Between Project Enthusiasm and Routine Demands: Conflicting Logics and Unintended Consequences of e-Health Innovation and Diffusion

Wednesday, July 16, 2014: 11:50 AM
Room: 423
Distributed Paper
Hege Kristin ANDREASSEN , University Hospital of North Norway, Tromsų, Norway
Lars Erik KJEKSHUS , University of Oslo, Norway
Aksel TJORA , NTNU, Norway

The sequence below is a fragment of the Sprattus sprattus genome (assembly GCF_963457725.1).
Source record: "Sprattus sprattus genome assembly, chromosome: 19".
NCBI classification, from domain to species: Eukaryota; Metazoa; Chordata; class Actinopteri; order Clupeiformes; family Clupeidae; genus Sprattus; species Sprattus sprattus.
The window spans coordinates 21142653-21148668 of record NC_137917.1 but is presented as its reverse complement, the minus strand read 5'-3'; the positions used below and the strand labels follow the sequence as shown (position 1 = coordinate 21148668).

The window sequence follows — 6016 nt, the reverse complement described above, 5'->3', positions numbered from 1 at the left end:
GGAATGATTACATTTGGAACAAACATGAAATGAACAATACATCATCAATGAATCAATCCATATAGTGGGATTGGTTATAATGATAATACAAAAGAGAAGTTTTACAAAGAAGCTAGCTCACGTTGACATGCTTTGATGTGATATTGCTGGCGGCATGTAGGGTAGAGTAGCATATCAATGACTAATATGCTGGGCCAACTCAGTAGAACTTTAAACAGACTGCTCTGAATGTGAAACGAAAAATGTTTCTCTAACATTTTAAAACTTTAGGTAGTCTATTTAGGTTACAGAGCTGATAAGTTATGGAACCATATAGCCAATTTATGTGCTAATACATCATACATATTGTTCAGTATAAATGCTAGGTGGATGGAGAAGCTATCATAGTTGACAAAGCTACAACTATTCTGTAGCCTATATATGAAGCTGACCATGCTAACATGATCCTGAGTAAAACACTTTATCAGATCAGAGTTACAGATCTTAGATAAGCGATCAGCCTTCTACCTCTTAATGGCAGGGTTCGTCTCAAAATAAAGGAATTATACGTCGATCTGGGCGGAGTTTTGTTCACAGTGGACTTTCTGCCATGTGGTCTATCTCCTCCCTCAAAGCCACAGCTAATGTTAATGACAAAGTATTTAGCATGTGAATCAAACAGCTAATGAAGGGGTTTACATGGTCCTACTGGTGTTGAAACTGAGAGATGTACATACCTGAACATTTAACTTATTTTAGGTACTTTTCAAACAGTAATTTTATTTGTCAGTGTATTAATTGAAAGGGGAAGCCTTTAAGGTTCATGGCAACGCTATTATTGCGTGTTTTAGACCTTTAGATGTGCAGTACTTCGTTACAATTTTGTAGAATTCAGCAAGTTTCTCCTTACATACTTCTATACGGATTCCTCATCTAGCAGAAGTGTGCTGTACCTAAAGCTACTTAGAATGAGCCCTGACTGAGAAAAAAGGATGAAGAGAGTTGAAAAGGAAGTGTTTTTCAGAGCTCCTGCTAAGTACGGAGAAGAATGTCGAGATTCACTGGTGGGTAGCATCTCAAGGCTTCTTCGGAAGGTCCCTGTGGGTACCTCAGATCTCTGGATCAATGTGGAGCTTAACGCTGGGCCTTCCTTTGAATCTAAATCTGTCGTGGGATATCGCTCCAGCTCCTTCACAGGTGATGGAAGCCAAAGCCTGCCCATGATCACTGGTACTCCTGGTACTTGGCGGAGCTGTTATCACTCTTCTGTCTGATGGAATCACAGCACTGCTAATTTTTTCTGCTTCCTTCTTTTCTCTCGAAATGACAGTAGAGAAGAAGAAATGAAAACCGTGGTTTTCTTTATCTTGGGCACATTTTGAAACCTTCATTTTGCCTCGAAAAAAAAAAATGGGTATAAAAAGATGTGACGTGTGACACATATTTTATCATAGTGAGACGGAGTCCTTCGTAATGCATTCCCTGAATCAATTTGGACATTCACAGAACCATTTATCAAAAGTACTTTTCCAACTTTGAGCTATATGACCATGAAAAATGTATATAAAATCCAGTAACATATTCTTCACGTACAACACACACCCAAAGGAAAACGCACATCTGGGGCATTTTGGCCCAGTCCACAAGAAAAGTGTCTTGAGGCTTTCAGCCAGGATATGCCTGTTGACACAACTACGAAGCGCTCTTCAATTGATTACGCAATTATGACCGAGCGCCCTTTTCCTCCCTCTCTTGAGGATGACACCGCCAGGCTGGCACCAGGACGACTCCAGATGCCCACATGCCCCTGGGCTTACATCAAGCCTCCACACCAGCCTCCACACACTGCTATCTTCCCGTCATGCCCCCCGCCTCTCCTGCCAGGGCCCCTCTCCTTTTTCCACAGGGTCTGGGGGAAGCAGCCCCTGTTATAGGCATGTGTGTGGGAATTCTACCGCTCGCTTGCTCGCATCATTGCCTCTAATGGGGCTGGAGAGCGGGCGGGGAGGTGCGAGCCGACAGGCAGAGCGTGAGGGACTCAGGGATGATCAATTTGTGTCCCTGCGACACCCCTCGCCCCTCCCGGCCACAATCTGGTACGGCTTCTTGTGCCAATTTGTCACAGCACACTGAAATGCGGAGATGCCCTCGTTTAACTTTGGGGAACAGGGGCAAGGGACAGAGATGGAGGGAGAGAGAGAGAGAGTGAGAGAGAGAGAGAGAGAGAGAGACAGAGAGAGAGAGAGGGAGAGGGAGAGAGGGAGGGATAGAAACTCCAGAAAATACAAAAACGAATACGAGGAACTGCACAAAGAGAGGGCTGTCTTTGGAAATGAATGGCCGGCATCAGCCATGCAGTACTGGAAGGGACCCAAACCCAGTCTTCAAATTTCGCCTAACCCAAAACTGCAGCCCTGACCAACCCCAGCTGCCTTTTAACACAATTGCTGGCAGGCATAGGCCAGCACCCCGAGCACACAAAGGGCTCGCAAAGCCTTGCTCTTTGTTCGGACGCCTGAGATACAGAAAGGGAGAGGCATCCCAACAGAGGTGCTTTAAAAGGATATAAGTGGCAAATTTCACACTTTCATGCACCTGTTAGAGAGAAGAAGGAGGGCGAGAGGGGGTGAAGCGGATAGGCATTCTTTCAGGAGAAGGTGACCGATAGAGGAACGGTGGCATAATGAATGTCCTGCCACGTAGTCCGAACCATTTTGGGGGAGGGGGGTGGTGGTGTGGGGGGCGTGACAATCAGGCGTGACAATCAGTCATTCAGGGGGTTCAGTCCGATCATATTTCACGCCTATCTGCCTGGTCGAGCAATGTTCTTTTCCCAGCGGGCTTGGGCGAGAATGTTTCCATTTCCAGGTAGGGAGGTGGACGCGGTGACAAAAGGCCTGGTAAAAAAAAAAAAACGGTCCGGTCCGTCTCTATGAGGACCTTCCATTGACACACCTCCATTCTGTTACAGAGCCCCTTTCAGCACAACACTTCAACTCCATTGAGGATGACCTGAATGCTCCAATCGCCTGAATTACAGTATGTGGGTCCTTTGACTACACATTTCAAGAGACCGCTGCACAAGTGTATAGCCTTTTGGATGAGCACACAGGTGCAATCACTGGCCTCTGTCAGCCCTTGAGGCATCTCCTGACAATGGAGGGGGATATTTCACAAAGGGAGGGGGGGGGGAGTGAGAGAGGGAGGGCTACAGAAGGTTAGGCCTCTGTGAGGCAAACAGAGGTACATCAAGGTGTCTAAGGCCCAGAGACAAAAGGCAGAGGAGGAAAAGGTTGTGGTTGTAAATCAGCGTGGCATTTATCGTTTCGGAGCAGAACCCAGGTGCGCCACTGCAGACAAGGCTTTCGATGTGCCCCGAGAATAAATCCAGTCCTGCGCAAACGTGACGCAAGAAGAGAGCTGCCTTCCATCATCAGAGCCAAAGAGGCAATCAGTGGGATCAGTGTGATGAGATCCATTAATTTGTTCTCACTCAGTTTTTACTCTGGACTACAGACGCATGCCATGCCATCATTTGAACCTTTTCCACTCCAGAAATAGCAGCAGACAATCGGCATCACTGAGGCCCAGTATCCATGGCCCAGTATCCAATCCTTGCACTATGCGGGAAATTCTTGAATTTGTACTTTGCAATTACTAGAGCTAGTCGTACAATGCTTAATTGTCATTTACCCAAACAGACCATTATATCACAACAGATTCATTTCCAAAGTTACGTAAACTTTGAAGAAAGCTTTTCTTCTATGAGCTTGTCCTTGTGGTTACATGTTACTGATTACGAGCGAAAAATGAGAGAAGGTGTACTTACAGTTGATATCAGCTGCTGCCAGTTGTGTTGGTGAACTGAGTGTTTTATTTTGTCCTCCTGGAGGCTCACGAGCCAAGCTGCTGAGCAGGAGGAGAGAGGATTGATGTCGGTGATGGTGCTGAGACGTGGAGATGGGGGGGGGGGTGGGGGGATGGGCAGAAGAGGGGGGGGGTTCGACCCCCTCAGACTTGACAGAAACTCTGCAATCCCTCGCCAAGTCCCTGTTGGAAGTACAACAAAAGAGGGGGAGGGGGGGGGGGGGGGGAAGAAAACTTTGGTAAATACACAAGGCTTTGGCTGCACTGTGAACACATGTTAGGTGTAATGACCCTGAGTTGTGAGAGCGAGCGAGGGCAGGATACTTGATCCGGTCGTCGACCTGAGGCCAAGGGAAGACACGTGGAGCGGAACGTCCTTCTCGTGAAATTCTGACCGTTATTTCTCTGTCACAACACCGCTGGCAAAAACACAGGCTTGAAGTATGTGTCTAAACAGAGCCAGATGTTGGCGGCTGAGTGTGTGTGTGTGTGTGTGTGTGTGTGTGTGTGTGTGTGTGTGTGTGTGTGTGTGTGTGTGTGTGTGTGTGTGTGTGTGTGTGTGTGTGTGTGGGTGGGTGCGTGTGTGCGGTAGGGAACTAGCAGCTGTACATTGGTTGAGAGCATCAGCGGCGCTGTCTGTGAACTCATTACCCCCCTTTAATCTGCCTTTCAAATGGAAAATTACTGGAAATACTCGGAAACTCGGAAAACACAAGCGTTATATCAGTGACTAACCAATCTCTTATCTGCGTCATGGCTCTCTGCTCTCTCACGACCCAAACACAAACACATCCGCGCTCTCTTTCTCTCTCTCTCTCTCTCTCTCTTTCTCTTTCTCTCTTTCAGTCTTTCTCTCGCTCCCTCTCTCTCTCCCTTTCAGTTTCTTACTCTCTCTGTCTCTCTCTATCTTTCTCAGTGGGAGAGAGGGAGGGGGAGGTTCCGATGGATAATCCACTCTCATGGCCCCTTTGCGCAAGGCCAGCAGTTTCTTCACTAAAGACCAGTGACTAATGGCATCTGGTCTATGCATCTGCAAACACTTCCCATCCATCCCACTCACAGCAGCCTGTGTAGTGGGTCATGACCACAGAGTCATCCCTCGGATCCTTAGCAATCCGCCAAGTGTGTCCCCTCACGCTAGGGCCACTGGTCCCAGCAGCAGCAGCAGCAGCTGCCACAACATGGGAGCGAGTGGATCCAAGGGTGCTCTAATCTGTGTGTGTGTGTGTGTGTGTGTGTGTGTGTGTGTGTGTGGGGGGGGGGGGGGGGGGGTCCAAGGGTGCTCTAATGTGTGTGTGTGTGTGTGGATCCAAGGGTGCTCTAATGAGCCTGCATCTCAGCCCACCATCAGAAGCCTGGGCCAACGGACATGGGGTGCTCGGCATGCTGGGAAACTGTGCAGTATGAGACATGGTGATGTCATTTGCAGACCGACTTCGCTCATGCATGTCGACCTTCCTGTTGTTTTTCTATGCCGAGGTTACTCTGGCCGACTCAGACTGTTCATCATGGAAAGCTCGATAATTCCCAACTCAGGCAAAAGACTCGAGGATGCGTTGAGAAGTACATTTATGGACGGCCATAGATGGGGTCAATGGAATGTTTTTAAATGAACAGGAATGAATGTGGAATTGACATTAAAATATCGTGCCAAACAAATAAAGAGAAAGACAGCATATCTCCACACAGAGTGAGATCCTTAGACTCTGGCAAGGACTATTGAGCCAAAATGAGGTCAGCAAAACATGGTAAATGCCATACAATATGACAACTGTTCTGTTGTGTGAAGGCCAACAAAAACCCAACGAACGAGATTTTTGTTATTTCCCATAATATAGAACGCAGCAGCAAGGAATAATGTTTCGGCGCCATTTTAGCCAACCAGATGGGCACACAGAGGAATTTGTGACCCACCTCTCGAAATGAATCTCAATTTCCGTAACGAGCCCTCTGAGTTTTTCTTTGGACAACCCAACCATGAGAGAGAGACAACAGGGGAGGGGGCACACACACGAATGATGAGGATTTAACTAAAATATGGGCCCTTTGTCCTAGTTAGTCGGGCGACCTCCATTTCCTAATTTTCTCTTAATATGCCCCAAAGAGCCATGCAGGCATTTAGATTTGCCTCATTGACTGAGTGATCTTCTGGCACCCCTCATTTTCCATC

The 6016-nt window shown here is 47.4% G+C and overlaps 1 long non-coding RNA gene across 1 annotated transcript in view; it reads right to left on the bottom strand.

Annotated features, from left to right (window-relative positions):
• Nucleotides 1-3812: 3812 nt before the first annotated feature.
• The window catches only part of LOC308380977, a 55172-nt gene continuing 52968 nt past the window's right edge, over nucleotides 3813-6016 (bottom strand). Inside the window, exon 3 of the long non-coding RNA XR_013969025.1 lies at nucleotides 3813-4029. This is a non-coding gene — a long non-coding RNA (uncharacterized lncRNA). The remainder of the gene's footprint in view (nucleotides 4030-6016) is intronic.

For a long time, and in most corners of the world, great promises have been maintained from ICT innovations in health care, both in regards to quality and efficiency. A related challenge for social science has been to explain the details of ICT diffusion; what makes some ICT innovations succeed and other disappear. In studying a wide range of such innovations (e-health, telemedicine) and diffusion processes in Norway, we have identified a conflicting logic - between innovation enthusiasm and routine responsibility - as a major explanation of how promising projects only rarely are transformed into normal routine. Understanding the detailed aspects of project organisation and enthusiasm-based driving forces, and how these act as system correction/critique, is necessary to comprehend what comes forward as lack of success, or missing diffusion. In this study we have investigated what innovation projects, in the making, bring with them on a managerial level in health care institutions. We have observed that the heterogeneity between innovation and routine within health-care delivery is handled by separating project management/funding from continuous organisational practice. While this separation eases both normal routines and innovative projects, it also delays expected diffusion. What may be technological successes may therefore be organisational failures. Unintended consequences from innovation projects - including learning and understanding action alternatives - are seldom bases for assessment. The paper suggests that a sociological exploration of logics, including financial, professional, technological, as well as organisational, needs to be tighter connected to innovation.